I started buying vanity press RPG writing credits in mid-2015 and started blogging about the results fourteen months later. To spread out the blog’s content, I have not covered all of the writing opportunities I have bought to-date. At the close of 2016, I have 10 Kickstarter RPG writing credits (published or forthcoming), 1 RPG art credit, some RPG work-for-credits, 1 trip to Gen Con, and a comic book mini-series pitch approved. I’m not out of the wanna-lancer stage but I’m taking baby steps to get there. With content and a consistent theme for my blog, 2017 should be a good year in my journey to freelancer.

“This costs virtually nothing […] writing regularly is good practice.”

While blogging does cost “virtually nothing”, the route that I chose, buying RPG writing credits, does have a cost. Being financially invested heightens my interest in finding time to make this happen. It’s less about wouldn’t-it-be-nice and more about I-need-to-make-that-money-back.

The same thought process applies to regular blogging. Having a blog that runs two to three Tuesdays a month, while not a hard deadline, helps to build deadline “muscle memory”. It also makes the most of the money and time I’ve invested in these by turning each Kickstarter into a part of the narrative of my quest.

“[…] I suggest writing actual game content. […] pick a game or two that you like and start writing material for it. […] Design some monsters or magic items. Write a short adventure. Make some NPCs with adventure hooks. If you start creating useful content, you can develop a good reputation in the game’s community. This may eventually lead to freelance work.”

The beauty of buying a RPG writing assignment is being given a small, specific project to develop that you know will be published. As Chris suggests, I am developing a monster or a magic item or whatever the assignment is. However, instead of putting it onto the internet and hoping that gamers and publishers see it, I am putting these short projects into successfully crowdfunded RPGs that will be read by editors and fans. It is Chris’ advice turned up to 11.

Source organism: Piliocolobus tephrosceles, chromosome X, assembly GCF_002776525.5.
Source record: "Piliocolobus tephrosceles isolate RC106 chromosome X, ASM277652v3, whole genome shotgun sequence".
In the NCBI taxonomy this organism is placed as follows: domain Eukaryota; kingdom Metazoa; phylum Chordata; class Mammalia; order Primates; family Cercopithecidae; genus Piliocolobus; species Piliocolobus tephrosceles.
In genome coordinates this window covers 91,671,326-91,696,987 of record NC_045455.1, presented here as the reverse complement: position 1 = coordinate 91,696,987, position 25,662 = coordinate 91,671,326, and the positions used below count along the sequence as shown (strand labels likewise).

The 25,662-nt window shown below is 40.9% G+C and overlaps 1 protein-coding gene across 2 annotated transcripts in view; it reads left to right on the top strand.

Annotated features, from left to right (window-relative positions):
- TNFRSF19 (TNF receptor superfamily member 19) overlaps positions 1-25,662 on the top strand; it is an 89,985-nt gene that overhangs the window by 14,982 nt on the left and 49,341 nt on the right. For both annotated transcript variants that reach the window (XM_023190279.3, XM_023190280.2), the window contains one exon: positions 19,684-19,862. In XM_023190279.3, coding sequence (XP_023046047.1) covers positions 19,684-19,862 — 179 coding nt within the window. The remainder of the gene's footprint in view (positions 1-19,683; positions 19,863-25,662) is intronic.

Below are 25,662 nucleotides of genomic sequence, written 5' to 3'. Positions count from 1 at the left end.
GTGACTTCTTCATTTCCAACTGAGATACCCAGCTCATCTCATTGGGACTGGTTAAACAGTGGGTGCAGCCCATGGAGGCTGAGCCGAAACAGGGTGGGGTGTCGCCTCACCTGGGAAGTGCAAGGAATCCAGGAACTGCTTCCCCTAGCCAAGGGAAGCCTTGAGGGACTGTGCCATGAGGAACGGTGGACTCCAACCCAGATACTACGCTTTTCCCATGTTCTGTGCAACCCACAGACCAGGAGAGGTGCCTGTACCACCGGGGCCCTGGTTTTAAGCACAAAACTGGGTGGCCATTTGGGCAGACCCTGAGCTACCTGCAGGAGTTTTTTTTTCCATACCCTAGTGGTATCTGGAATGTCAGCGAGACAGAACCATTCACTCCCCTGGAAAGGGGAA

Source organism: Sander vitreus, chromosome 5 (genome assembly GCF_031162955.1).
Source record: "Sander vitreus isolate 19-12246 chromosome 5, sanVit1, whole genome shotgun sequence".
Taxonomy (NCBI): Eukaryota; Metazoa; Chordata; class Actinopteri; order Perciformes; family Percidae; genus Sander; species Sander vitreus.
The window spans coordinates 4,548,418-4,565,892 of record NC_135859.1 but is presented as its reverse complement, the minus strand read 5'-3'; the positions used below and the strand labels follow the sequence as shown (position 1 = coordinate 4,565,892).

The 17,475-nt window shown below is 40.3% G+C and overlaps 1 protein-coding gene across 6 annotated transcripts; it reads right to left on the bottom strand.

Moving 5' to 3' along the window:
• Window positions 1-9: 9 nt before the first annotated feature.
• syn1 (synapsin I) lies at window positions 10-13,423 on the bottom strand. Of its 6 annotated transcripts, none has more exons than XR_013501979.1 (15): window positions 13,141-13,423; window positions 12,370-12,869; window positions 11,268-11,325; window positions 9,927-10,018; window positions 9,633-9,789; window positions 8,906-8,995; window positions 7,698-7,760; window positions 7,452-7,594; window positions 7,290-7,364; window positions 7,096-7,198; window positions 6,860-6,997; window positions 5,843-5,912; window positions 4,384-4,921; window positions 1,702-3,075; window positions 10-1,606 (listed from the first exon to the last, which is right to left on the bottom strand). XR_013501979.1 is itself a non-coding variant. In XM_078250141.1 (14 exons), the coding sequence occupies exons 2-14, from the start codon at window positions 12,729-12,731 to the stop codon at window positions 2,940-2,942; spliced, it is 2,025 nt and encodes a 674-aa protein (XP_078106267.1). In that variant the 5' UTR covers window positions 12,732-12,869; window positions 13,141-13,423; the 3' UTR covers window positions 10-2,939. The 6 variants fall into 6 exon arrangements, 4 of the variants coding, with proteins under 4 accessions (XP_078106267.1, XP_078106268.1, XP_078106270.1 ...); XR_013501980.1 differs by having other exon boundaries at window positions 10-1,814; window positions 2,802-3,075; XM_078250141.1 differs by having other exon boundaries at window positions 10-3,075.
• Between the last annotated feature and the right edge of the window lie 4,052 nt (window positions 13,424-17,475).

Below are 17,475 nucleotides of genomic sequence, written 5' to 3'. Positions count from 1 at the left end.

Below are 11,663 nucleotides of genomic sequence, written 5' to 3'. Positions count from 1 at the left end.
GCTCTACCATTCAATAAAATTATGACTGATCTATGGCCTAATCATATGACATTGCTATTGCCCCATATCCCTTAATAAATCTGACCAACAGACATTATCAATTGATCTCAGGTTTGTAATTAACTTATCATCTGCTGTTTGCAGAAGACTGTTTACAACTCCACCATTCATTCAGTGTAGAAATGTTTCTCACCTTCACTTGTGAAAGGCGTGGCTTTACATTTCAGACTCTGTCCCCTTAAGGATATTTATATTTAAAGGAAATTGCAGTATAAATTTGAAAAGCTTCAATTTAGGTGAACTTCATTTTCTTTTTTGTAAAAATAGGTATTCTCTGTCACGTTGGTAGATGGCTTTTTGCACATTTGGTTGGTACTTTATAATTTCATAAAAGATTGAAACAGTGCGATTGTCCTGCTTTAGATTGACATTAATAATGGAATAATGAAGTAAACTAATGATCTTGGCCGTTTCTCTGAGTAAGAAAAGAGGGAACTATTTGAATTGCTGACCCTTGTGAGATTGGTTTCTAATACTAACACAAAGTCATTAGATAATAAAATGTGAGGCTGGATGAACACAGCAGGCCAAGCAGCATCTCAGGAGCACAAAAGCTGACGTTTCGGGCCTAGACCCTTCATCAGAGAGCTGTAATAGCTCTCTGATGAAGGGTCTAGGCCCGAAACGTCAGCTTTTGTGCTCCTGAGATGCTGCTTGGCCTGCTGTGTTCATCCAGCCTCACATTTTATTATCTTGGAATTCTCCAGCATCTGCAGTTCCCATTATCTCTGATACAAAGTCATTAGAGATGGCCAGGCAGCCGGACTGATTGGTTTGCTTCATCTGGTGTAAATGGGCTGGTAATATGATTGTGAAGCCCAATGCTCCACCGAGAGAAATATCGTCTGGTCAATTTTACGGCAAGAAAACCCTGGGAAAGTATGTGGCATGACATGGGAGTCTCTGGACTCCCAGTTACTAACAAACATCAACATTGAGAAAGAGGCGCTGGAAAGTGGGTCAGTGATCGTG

Celltar Drumthunder. Art by Egg Embry

Celltar Drumthunder from Ember Design Studio’s Yrisa’s Nightmare and Rats in the Street. Art by Egg Embry

“At the very least you are developing a body of work that is easy to show off. If a developer asks you for a writing sample, you’ll have ready material for that.”

My plan has always been two birds with one Kickstarter pledge. Bird one is, of course, the writing and credits themselves. The opportunity to be handed an assignment from a publisher, work for them, get published, and, hopefully, open a door to become a RPG freelancer. As Chris suggests, I have submitted my published work as writing samples. Bird two is to blog about the experience and build interest with gamers for the product I’m in and the work I’ve contributed to it.